Hacking attempts could make Cyber Monday costly for merchants
For many retailers, Cyber Monday represents one of the most significant sales days during the year, particularly for ecommerce sites. According to a study from RSA and the Ponemon Institute, the average amount of online retail revenue rises 55 percent on the Monday after the Thanksgiving holiday. The increase in customer traffic can potentially cause performance issues, but as long as capable ecommerce software and server preparations have been made, merchants can facilitate a stress-free shopping experience.
However, retail industry professionals should be aware of one problem associated with Cyber Monday: cyberattacks. The Ponemon and RSA study noted that the holiday shopping date invites malicious parties to assault ecommerce sites. Even as merchants experience unprecedented online sales, they may also be losing as much as $8,000 per minute due to hackers. As customer churn and brand damage are both potential risks when services go offline, the study suggested that larger retailers might lose up to $3.4 million from an hour-long disruption.
Because of this issue, retailers should ensure that all levels of their online operations are prepared for cyberattacks before Cyber Monday's arrival. Just as measures should be in place to handle the increased volume of Web traffic on that date, similar protections should exist for hacking attempts.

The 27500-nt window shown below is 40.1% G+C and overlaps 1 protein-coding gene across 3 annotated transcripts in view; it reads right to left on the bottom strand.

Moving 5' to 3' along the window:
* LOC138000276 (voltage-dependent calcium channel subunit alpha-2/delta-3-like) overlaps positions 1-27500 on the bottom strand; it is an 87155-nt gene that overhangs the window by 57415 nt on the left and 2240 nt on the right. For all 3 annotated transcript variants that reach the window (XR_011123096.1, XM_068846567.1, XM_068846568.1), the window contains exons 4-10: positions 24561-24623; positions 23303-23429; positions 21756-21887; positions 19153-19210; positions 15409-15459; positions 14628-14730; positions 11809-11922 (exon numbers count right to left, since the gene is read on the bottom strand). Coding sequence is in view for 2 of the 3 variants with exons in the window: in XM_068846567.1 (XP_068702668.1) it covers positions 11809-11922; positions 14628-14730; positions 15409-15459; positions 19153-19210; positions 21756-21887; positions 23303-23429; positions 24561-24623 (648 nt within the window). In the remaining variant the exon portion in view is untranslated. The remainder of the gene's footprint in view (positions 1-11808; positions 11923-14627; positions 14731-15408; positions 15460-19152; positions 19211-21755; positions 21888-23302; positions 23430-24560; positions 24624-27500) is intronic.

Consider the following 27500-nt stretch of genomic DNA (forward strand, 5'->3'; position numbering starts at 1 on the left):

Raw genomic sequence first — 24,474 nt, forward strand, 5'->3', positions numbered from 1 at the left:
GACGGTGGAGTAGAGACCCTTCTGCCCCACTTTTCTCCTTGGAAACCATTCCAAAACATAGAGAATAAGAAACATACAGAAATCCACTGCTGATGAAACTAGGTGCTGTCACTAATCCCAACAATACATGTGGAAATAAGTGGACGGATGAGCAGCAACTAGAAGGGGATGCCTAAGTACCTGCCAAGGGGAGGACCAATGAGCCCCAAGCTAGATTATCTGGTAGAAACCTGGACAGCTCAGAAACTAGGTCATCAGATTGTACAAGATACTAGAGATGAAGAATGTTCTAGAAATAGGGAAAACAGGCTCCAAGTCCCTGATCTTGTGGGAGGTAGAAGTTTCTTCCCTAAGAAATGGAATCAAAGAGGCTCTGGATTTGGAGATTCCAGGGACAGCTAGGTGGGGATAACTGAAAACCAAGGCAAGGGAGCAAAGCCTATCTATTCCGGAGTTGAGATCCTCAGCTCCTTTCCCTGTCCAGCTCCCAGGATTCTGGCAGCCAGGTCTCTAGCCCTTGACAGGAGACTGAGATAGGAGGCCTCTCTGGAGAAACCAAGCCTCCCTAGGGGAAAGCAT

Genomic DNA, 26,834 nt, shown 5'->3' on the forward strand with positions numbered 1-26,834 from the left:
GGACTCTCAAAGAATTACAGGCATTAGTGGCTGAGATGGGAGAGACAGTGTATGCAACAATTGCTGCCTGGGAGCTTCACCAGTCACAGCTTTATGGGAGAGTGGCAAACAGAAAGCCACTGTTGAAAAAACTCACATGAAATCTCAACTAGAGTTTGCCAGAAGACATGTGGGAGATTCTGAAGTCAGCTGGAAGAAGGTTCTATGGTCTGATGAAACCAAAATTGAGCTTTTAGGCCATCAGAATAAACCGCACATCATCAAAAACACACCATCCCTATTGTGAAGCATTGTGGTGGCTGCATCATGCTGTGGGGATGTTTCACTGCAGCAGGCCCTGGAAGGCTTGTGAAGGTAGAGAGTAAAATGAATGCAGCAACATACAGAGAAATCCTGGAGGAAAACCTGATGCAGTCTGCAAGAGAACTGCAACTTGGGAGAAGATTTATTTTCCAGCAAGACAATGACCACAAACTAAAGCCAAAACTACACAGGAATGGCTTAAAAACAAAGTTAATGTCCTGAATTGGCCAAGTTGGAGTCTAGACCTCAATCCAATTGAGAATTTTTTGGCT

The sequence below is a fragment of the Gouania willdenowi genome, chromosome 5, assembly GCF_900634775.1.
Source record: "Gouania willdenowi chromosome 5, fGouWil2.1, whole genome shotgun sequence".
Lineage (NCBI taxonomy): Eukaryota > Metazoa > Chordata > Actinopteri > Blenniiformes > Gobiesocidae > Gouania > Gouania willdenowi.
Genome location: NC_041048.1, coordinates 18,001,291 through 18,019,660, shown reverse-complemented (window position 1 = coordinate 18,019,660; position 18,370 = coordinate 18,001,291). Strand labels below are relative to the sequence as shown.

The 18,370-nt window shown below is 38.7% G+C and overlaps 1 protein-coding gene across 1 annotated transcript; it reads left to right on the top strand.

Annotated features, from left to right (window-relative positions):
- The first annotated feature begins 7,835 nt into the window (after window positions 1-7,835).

"Forward-thinking organizations that have the agility to break from the status quo and embrace innovation can not only better protect their business, but also gain a massive advantage," said Larry Ponemon, chairman and founder of The Ponemon Institute. "Reducing losses from fraud and increasing trust in the brand can propel a business ahead of its competitors."
The study highlighted that tracking and understanding Web traffic can let retailers recognize the source of an attack and react appropriately. As is, only 23 percent of IT retail staff respondents to the study felt that they were adequately prepared to quickly detect and react to disruptions. In many instances, these incidents involve distributed denial of service attempts, app store fraud, eCoupon abuse, account hijacking and other types of hacking. Some of these can be avoided with a secure point of sale system, but others require working with IT and web masters to ensure everything runs smoothly on the most intensive day for online shopping. With Cyber Monday taking place in December this year, merchants still have time to prepare their systems before the sales date.